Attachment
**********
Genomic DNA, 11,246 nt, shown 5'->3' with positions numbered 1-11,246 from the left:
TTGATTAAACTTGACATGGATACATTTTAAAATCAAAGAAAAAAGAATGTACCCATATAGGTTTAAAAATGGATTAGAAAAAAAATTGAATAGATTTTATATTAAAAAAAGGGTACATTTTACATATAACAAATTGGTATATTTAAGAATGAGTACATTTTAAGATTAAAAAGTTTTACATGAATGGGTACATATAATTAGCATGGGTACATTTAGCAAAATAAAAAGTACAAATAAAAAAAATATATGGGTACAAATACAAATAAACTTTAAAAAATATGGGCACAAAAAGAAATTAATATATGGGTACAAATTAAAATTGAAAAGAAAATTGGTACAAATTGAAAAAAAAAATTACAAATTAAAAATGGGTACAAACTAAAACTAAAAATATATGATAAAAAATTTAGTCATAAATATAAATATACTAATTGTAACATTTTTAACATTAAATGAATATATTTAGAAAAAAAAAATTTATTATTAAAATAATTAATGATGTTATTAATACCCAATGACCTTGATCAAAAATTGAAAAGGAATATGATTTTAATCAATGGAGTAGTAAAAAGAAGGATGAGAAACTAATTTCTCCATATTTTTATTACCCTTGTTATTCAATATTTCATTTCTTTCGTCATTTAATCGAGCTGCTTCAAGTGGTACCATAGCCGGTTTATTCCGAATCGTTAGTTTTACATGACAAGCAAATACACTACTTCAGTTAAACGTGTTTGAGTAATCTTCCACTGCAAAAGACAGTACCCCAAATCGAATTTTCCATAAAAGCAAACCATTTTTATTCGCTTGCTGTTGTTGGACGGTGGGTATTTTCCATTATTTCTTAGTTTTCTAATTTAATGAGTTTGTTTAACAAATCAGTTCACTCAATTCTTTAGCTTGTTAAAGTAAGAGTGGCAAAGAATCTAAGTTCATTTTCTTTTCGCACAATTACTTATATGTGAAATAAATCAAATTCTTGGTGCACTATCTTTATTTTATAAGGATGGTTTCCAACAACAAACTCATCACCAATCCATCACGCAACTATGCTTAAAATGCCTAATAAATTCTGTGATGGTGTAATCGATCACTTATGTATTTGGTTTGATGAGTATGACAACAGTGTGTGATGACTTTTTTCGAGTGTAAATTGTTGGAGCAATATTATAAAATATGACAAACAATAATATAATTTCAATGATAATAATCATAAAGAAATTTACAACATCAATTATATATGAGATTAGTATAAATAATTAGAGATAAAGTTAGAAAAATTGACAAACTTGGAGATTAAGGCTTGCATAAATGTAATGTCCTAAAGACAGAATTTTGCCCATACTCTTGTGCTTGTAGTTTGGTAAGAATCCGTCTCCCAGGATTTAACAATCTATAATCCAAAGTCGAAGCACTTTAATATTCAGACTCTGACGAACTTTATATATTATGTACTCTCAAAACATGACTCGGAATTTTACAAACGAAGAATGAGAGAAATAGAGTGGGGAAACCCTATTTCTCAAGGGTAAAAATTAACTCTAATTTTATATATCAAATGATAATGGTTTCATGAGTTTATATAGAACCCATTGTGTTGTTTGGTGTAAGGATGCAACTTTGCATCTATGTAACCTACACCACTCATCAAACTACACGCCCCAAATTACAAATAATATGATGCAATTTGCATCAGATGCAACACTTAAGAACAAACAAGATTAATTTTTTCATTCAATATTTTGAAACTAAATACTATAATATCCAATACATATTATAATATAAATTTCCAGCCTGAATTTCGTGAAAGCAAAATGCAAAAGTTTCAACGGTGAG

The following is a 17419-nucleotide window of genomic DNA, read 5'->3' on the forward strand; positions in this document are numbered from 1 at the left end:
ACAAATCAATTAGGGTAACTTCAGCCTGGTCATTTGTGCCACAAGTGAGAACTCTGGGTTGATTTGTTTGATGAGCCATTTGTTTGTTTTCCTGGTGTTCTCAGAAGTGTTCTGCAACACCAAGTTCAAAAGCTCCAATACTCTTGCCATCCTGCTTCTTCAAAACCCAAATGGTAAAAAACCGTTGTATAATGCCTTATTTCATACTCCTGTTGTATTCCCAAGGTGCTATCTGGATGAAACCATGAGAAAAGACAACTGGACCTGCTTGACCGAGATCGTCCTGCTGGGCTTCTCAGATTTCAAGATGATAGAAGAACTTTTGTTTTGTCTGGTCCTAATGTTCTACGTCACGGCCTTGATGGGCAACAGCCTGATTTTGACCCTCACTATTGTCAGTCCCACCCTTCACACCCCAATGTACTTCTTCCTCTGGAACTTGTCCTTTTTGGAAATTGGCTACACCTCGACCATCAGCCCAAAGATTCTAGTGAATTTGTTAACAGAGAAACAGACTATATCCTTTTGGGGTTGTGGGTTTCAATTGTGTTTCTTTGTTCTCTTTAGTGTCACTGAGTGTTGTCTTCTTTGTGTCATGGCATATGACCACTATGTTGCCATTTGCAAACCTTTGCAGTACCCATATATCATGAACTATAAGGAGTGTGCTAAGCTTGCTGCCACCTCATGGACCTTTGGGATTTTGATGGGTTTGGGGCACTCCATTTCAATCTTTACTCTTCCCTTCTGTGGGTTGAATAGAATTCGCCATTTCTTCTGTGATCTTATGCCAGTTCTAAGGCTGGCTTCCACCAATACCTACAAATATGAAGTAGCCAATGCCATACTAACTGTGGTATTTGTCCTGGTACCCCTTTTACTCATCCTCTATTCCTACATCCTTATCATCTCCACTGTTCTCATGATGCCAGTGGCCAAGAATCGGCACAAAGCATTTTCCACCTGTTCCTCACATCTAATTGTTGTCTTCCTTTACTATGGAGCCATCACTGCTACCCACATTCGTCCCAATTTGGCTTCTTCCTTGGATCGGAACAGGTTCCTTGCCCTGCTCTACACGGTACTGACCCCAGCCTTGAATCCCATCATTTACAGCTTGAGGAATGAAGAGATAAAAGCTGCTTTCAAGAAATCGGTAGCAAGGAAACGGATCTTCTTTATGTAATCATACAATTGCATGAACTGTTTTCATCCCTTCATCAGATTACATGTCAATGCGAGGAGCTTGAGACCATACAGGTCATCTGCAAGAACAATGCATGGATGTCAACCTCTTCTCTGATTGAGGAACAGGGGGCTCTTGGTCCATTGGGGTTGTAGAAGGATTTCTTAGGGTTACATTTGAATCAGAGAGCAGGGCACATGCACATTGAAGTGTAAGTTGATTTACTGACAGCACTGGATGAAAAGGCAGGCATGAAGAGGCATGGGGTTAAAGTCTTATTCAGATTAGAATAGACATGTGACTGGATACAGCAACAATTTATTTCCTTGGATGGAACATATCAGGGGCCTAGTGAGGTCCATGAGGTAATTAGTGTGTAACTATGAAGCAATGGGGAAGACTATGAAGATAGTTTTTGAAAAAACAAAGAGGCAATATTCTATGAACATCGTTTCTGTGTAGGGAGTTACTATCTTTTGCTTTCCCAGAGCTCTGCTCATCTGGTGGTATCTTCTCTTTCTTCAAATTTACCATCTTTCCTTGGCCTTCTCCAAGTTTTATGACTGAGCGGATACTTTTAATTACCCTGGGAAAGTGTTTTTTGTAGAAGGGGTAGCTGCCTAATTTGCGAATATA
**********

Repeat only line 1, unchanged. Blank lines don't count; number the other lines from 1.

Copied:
Genomic DNA, 11,246 nt, shown 5'->3' with positions numbered 1-11,246 from the left: